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02 · 11 · 2020

CORRUPT:OFF in Ukraine

CORRUPT:OFF has kicked off back in April when we were all frightened by the rapid spread of COVID-19 and its impact on cultural life and public health. The new conditions caused a lot of challenges for the project team, but while closely following all the restrictions, we managed to develop one of our main activities – story-based musical performance unveiling the corruption young people in Poltava are facing in their daily lives.

 

For almost 4 months, 16 participants of diverse backgrounds and ages worked on their storytelling under the guidance of the invited independent theatre professionals as well as professionals from the Theater of Contemporary Dialogue and C:NTACT. It took a lot of work for the participants to find the courage to speak up, try new self-expression tools and for some of them – to perform on the stage for the first time!

 

In October, the performance “The Room №333” was pre-shown to the small audience in Poltava and Kharkiv. The show was followed by a lively discussion on what corruption is and how we can deal with it personally.

 

We hope that this experience helped our participants to understand the corruption vehicle better and develop their creative skills which can be used as a drive for social change.

 

Our project consultant on Ukraine, Yuliya Zakolyabina, has visited the project’s team in Poltava and asked some of the performance’s participants to share the challenges they experienced and discoveries they found during the preparation process.

 

Read the interviews with Vitalii, Diana and Oleksandra below.

Oleksandra, 26 years old

For me, the biggest challenge throughout the process was accepting the diversity of the participants. That we are all very different, our skills and ambitions are different and even more importantly – our attitude towards the working process and how it should be organised is different. So, I had to learn how to become more flexible and less critical to others.

 

I certainly became much more self-reflective. If there were conflicts in the group, I tried to understand my own reactions and how we can talk about it.

 

After our first show which was organised primarily for our parents and close friends – you could already witness the impact that the performance can have. The discussion after showed that although the audience was there primarily to see us performing, they suddenly started to open up and share their reflections on corruption and the deep frustration they experienced when they listened to our stories. So, I am looking forward to showing this performance to a bigger audience because I believe it can be a powerful tool for raising awareness.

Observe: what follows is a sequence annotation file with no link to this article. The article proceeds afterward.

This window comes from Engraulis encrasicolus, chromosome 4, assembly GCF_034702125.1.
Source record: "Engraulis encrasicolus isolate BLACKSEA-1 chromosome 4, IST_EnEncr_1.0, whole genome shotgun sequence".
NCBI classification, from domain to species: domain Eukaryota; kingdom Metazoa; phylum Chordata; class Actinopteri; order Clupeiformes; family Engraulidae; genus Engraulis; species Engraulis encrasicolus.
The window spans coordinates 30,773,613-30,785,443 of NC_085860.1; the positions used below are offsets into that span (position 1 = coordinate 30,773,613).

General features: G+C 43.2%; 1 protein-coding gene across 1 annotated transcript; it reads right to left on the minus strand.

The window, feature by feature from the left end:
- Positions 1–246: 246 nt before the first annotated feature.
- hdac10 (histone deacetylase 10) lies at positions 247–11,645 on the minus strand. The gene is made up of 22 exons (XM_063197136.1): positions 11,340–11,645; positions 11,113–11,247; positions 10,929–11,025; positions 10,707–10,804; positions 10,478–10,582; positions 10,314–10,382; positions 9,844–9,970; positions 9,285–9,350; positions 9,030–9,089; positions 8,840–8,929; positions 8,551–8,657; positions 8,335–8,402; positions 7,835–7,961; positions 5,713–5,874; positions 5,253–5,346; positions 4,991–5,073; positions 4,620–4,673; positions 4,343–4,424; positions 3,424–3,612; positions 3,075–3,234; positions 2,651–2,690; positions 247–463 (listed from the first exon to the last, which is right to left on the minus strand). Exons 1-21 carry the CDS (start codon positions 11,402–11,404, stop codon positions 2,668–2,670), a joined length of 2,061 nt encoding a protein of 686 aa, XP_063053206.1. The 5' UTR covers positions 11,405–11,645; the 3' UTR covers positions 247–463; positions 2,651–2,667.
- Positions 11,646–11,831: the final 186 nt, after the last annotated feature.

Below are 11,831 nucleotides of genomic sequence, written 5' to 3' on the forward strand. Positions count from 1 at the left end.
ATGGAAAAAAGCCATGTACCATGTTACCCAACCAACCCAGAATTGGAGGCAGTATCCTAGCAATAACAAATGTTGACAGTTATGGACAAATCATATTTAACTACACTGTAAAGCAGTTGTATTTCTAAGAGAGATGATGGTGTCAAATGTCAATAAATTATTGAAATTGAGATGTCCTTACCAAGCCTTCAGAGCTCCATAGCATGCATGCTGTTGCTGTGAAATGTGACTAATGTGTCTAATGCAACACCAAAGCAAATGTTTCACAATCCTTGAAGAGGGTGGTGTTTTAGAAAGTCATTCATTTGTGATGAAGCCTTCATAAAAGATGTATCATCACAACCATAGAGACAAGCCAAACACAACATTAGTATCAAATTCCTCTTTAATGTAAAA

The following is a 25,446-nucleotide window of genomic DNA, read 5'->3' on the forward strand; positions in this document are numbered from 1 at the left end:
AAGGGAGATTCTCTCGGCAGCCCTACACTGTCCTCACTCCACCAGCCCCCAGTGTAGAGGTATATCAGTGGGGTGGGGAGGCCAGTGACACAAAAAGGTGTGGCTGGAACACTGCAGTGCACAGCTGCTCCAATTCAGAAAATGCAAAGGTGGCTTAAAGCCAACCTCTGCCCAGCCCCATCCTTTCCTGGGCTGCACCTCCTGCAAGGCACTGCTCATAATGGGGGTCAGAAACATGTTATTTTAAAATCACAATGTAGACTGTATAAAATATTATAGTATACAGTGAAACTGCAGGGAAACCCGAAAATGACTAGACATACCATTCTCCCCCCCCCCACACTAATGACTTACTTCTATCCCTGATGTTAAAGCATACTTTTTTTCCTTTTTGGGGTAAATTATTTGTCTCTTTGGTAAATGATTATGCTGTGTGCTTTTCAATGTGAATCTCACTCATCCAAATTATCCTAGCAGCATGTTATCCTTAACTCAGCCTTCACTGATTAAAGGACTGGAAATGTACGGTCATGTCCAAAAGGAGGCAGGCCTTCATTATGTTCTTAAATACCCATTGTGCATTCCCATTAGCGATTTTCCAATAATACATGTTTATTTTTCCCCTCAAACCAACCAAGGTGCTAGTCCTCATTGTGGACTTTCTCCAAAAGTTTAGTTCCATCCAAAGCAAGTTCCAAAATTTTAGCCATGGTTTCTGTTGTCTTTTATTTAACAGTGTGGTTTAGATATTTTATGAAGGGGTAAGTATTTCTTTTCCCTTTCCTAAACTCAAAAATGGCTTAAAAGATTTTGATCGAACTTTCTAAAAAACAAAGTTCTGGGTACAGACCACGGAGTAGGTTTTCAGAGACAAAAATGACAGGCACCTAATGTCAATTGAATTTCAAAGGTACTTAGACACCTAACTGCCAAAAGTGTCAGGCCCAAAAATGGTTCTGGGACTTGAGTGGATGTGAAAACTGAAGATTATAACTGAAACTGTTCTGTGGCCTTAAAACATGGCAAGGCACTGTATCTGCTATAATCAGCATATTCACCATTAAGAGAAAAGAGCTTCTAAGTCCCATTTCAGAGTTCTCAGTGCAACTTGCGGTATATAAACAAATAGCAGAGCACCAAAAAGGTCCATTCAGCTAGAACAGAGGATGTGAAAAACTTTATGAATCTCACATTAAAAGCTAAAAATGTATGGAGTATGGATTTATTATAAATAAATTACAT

Diana, 22 years old

For me, all these months were more about learning to trust people and the process itself; not trying to control the situation but rely on the professionals who were there to guide us. It was challenging to build good communication among the group of such different people with diverse backgrounds. But in the end, I became friends with some of them and would love to continue our friendship outside of the project.

 

I am a creative person in general and yet it was my first theatre experience. I realised that the most important thing when working with documentary theatre is to be honest, firstly with yourself and secondly with the audience. I have discovered lots of interesting things about myself through the theatre tools so this project had a deep impact on my personal life.

 

The big change always consists of many small steps and I am happy to realise that our performance is exactly this important and needed step towards something bigger.

Vitalii, 34 years old

I struggled to manage between my job and this project but somehow it all worked out pretty well in the end. Maybe because I really believed in the importance of this performance. I certainly feel very good about the music and songs we wrote together for the performance. I would often find myself going back home with these songs stuck in my head, mumbling them on my way or even dancing to them.

 

The main discovery for me was a realisation that personal stories can become a powerful tool within the theatre – they are very touching and easily relatable for every spectator. You as a participant of the performance do not have a need to “act it out”, you are just sharing your story with honesty and sincerity, which requires a lot of courage. And on a personal level, it works like therapy and helps to look at your own situation from a critical point of view. In this context, a discussion round after the performance works very well to strengthen its impact on the audience. The audience was actively involved in asking questions and thus we can challenge each other’s opinions raising awareness on the corruption pervasiveness.

Corrupt:off will run to the end of March 2021 and we are planning workshops, performance touring and, of course, virtual surprises!

The project is supported by the European Endowment for Democracy and House of Europe.

 

Photos by Nadiya Mykolayenko.